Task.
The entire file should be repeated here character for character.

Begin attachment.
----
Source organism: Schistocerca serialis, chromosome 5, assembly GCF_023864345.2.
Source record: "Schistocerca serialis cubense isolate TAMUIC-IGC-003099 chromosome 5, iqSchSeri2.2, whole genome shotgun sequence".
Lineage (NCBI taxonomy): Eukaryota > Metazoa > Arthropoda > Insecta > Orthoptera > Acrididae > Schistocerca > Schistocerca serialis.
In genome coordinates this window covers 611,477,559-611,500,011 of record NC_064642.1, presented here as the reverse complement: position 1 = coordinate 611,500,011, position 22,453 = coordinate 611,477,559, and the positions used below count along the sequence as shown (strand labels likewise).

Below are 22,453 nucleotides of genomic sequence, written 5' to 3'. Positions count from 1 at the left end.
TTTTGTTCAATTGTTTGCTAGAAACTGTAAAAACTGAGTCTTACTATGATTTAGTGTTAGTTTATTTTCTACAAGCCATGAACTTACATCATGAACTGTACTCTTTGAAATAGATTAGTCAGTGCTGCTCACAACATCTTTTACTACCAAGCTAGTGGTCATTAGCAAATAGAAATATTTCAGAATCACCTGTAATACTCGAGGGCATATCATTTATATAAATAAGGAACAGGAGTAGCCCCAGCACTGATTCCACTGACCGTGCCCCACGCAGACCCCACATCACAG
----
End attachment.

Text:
Source organism: Schistocerca serialis, chromosome 5, assembly GCF_023864345.2.
Source record: "Schistocerca serialis cubense isolate TAMUIC-IGC-003099 chromosome 5, iqSchSeri2.2, whole genome shotgun sequence".
Lineage (NCBI taxonomy): Eukaryota > Metazoa > Arthropoda > Insecta > Orthoptera > Acrididae > Schistocerca > Schistocerca serialis.
In genome coordinates this window covers 611,477,559-611,500,011 of record NC_064642.1, presented here as the reverse complement: position 1 = coordinate 611,500,011, position 22,453 = coordinate 611,477,559, and the positions used below count along the sequence as shown (strand labels likewise).

Below are 22,453 nucleotides of genomic sequence, written 5' to 3'. Positions count from 1 at the left end.
TTTTGTTCAATTGTTTGCTAGAAACTGTAAAAACTGAGTCTTACTATGATTTAGTGTTAGTTTATTTTCTACAAGCCATGAACTTACATCATGAACTGTACTCTTTGAAATAGATTAGTCAGTGCTGCTCACAACATCTTTTACTACCAAGCTAGTGGTCATTAGCAAATAGAAATATTTCAGAATCACCTGTAATACTCGAGGGCATATCATTTATATAAATAAGGAACAGGAGTAGCCCCAGCACTGATTCCACTGACCGTGCCCCACGCAGACCCCACATCACAG